Interface Card and Configuration
To enable functionality, the wires from the rotaries are carefully threaded through the MIP wall and routed to an interface card; A PoKeys card, mounted in the System Interface Module (SIM), has been used. It is not necessary to use a large gauge wire to connect the rotaries to the interface card. This is because the electrical impulse that travels through the wire is only when the RMI knob is turned, and then it is only for a scond or so.
The functionality for the RMI knobs is configured within the ProSim737 avionics suite in the configuration/switches area of the software.
There are several micro-rotary switches available in the market. This conversion uses A6A sealed rotary DIP switches; they are compact and inexpensive.
When selecting a rotary, bear in mind that many rotaries are either two, three or four clicks in design. This means that for a 90 degree turn, such as required when altering the RMI from VOR to ADF, the rotary will need to travel through a number of clicks to correspond with the visual position of the switch.
The A6A type mentioned above are a two click type. The first click will change the designation (VOR to ADF or back again), however, for realism two clicks are made (90 degree turn). At the time of the conversion it was not possible to find a small enough rotary that was one click. Despite this shortcoming, the physical clicks are not very noticeable.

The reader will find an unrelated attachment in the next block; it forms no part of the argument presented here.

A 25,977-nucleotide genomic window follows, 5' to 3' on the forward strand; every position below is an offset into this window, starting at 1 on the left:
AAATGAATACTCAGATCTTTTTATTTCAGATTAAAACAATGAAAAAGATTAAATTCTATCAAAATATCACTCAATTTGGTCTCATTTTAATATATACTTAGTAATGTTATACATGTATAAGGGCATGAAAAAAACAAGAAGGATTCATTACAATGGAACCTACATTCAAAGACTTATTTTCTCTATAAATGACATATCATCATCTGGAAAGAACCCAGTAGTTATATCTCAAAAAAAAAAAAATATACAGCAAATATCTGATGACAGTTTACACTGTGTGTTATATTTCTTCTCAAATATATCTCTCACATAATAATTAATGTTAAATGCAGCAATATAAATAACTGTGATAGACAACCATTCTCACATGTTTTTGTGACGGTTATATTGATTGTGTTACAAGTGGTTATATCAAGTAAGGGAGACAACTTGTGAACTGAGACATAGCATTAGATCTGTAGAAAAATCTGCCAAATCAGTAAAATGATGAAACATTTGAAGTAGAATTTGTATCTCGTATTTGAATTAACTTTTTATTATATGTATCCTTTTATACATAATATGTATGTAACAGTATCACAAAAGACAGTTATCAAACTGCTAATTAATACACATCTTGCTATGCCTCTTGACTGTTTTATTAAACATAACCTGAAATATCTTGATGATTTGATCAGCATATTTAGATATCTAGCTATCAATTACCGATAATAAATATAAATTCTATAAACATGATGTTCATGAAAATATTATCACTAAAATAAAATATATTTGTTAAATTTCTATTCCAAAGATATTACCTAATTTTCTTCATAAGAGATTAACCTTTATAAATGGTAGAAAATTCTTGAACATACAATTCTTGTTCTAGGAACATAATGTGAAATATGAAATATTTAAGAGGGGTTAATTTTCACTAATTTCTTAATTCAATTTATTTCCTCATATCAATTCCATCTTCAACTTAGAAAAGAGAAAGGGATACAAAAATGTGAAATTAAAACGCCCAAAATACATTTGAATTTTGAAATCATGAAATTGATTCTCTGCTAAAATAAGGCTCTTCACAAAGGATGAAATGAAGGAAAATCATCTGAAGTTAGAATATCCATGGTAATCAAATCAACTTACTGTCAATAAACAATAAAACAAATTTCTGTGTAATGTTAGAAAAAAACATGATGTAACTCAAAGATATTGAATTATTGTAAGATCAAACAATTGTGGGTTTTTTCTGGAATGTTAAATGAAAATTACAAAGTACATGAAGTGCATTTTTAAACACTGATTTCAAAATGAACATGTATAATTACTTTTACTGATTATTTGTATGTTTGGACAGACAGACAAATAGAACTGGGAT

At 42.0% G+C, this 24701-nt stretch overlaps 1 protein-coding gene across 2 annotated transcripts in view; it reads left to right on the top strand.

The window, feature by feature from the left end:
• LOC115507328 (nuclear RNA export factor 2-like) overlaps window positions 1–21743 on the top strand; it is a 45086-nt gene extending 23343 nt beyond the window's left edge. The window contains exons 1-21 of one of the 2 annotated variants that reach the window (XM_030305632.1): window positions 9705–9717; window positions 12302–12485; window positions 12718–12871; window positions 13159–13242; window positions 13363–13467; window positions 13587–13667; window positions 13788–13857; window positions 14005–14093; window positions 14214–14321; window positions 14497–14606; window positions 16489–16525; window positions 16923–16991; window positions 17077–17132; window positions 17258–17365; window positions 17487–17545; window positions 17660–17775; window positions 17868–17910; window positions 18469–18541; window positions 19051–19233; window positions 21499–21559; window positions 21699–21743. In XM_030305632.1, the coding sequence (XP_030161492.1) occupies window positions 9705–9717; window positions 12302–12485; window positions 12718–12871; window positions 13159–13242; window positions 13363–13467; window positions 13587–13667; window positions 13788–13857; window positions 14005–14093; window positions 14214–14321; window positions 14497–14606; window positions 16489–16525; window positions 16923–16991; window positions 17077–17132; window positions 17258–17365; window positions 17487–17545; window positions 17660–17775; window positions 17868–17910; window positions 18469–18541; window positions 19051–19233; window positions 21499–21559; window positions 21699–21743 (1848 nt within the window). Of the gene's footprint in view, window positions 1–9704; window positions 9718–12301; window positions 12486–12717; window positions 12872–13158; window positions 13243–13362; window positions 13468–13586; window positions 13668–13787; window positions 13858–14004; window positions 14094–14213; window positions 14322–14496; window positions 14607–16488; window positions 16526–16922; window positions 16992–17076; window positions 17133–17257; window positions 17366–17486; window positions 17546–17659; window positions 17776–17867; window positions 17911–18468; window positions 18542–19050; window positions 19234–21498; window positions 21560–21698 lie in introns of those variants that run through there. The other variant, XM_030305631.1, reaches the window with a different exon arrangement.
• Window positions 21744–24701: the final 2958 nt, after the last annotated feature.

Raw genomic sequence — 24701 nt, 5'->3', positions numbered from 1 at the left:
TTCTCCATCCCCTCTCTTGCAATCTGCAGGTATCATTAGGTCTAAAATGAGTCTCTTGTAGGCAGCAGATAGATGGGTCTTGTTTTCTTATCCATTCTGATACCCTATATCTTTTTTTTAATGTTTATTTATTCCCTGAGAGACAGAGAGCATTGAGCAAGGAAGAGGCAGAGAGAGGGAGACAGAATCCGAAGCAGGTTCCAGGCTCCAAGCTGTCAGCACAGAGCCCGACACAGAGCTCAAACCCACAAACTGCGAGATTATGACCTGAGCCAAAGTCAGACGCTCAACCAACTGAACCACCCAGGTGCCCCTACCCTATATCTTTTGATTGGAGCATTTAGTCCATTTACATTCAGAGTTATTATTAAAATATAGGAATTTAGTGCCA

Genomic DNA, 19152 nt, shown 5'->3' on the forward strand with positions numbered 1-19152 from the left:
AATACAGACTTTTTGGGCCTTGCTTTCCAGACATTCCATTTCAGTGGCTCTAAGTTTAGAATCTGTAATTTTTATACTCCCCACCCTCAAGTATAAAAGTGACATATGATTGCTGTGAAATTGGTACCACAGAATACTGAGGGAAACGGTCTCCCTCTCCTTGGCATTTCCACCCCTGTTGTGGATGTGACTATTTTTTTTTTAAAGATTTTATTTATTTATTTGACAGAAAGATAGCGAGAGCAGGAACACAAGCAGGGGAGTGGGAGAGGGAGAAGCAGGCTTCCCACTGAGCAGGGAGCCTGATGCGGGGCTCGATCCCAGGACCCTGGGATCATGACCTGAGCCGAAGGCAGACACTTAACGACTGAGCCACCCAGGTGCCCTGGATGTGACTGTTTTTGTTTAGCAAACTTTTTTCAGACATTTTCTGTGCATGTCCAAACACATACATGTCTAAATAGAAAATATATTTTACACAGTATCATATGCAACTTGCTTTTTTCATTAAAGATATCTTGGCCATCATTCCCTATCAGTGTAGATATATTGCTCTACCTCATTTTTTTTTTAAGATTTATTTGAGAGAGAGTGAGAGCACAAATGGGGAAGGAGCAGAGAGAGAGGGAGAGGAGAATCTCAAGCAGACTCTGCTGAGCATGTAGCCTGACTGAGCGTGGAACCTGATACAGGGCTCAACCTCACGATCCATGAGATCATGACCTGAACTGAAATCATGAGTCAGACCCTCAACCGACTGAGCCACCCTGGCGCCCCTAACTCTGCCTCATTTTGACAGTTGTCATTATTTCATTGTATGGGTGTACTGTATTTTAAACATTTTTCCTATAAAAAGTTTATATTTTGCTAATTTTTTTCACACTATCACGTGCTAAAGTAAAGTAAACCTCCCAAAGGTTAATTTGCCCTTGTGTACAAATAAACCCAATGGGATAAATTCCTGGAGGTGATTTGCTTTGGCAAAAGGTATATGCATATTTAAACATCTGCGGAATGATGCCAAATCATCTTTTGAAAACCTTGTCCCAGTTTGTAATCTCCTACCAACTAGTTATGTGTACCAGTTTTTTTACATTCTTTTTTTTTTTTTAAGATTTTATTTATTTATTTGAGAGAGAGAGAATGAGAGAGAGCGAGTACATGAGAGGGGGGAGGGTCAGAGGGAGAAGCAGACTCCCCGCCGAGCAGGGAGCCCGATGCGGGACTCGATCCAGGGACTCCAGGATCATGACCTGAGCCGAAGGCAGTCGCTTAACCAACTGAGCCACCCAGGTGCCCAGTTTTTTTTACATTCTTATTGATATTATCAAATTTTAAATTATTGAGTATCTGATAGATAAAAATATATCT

This conversion is very simple and is probably one of the easiest conversions that can be done to implement the use of OEM knobs. There is minimal technical skill needed, but a steady hand and a good eye is needed to ensure the RMI frame is not damaged when preparing the frame for the installation of the two rotary switches.
OEM RMI Gauge
This conversion uses two OEM RMI knobs and rotaries to interface with the standard virtual RMI gauge provided within the ProSim737 avionics suite. Converting an OEM RMI gauge for standalone operation is possible and has been accomplished by other enthusiasts; however, whether a full RMI conversion can be done very much depends upon your particular simulation set-up.
If a OEM RMI gauge is installed, there may be a spacing issue with the other alternate gauges. In particular, the Integrated Standby Flight Display (ISFD) will require a smaller dedicated display screen. Likewise, the EICAS display screen will need to be smaller so as to fit between the RMI gauge and the landing gear assembly. Also, an extra display port will be required for the computer to read the ISFD display screen.
Certainly, a complete conversion of a RMI gauge is the best way to proceed, if you already own a OEM RMI unit, and if the set-up problems are not too difficult to overcome.
MIP – Main Instrument Panel
OEM – Original Equipment Manufacturer
RMI – Radio Magnetic Indicator